How Shifty Powers Regained Confidence, and How You Can, Too

by A Manly Guest Contributor on May 2, 2011 · 30 comments

in Blog

Photo courtesy of the Powers family.

Editor’s note: This is a guest post by Marcus Brotherton, the author of 3 books about the legendary men of WWII’s Easy Company, including the newly released Shifty’s War.

Confidence can be a sneaky thing, playing hide and seek throughout life. No, it’s not something we’re born with and never lose. It fluctuates. Our confidence can become low at the start or end of a big project, if we’re nervous or feeling deflated, or after a setback such as a botched relationship or business venture.

If you’re seeking confidence, particularly if you’ve had it once and it doesn’t seem to be around anymore, what do you do?

One man’s example shows confidence can definitely be regained if it’s been lost. Sergeant Darrell “Shifty” Powers started life as a confident young man. One of the original Band of Brothers, Shifty was one of only two men in an elite company of 140 soldiers who initially achieved the designation of “expert marksman.” When it came to shooting rifles—and hitting precisely what needed to be hit—Shifty’s self-assurance was equal to none.

Yet at the end of the HBO miniseries Band of Brothers, when the men are shown reflecting on their experiences, Shifty (the real man, not the actor) made this startling statement:

“You thought you could do just about anything. [But] after the war was over and you came back out, why, you lost a lot of that. Or at least I did. I lost a lot of confidence.”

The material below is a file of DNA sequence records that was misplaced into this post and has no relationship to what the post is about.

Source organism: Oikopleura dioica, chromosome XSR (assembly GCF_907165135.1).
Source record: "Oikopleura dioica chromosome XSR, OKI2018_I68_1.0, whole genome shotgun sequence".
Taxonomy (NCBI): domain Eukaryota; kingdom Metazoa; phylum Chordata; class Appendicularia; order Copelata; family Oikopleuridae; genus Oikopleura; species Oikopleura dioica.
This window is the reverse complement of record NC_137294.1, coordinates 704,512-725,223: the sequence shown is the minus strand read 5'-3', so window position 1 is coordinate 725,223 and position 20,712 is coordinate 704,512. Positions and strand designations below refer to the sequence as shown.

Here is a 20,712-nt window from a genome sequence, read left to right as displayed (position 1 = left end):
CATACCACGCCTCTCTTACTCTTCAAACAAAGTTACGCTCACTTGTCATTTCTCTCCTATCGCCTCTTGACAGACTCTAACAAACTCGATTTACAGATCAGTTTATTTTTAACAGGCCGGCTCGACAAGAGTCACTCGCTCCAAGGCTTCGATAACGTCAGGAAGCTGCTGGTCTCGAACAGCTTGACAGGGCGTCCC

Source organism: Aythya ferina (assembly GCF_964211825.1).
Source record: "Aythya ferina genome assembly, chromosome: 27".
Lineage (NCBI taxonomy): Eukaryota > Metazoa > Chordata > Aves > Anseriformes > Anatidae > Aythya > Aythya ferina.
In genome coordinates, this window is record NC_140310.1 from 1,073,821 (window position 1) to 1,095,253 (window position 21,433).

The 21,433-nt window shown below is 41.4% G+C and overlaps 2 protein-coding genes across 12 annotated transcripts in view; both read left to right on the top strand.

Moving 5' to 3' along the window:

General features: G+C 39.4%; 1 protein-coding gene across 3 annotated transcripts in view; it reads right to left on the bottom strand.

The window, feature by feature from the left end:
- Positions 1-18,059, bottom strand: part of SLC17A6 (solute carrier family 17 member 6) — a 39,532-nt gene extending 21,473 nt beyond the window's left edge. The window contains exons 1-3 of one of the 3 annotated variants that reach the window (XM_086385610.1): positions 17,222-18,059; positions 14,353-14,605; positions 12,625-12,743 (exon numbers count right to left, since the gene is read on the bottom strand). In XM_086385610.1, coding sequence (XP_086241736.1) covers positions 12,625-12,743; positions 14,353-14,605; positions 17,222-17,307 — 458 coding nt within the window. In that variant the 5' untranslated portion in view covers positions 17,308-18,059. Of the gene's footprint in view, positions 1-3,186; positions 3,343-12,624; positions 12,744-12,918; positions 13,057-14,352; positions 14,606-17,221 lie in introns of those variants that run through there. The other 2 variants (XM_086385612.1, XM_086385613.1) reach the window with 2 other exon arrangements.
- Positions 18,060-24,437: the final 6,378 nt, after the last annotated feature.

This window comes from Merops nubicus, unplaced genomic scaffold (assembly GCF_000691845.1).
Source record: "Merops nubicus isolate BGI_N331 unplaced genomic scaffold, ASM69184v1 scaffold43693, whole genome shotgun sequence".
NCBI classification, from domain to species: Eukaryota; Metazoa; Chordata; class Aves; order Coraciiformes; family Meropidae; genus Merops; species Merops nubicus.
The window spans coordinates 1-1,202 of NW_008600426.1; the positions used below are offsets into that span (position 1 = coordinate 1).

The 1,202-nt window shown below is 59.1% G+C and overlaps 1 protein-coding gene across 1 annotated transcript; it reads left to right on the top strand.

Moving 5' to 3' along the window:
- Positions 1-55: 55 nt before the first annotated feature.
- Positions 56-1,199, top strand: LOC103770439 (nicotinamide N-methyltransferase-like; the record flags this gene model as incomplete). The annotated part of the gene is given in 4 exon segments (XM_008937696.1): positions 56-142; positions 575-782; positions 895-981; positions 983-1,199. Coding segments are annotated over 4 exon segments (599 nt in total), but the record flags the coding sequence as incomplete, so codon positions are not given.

I recently completed a book about Shifty Powers’ life. During my research, I spoke with Shifty before he died in 2009 at age 86, as well as interviewed those who knew Shifty best, and studied numerous recordings of his stories. Undeniably, Shifty finished life as a confident man. In later years he palled around with Tom Hanks and Steven Spielberg, went on USO tours overseas, and signed autographs for long lines of fans. But his confidence proved even deeper than those markers.

Once, a motorcycle gang rumbled up to Shifty’s property in rural Virginia and began to raise Cain. Shifty, then elderly and home alone with his wife, hiked to the center of the bikers’ party, knocked out their fire with a stick, and told them—Walt Kowalski style—to kindly shove off.

The bikers obeyed. How’s that for boldness?

Consider three methods Shifty used to regain confidence, and how his gutsy examples of living might apply to our lives today:

Photo courtesy the Coalfield Progress

1. Shifty went to work.

Shifty was severely wounded in a bus accident at the end of the war. But as soon as he returned home and healed up, he went back to work. For Shifty, that meant working as a machinist for a coal mining company. It wasn’t grand work, but he flourished there. He described how the job gave him a sense of purpose, accomplishment, and order to his days.

Shifty knew he couldn’t regain confidence if he shrunk back. Confidence emerged when he purposely stepped forward and engaged in the task that lay ahead. The same is true for us. It takes guts to go to work, and continue working, but that work helps shore up our assurance.

2. Shifty gave back.

Shifty worried when he heard other veterans were having a rough go of it, drinking too much or tearing up bars. He described how he “didn’t want to end up like one of those sad-stories.”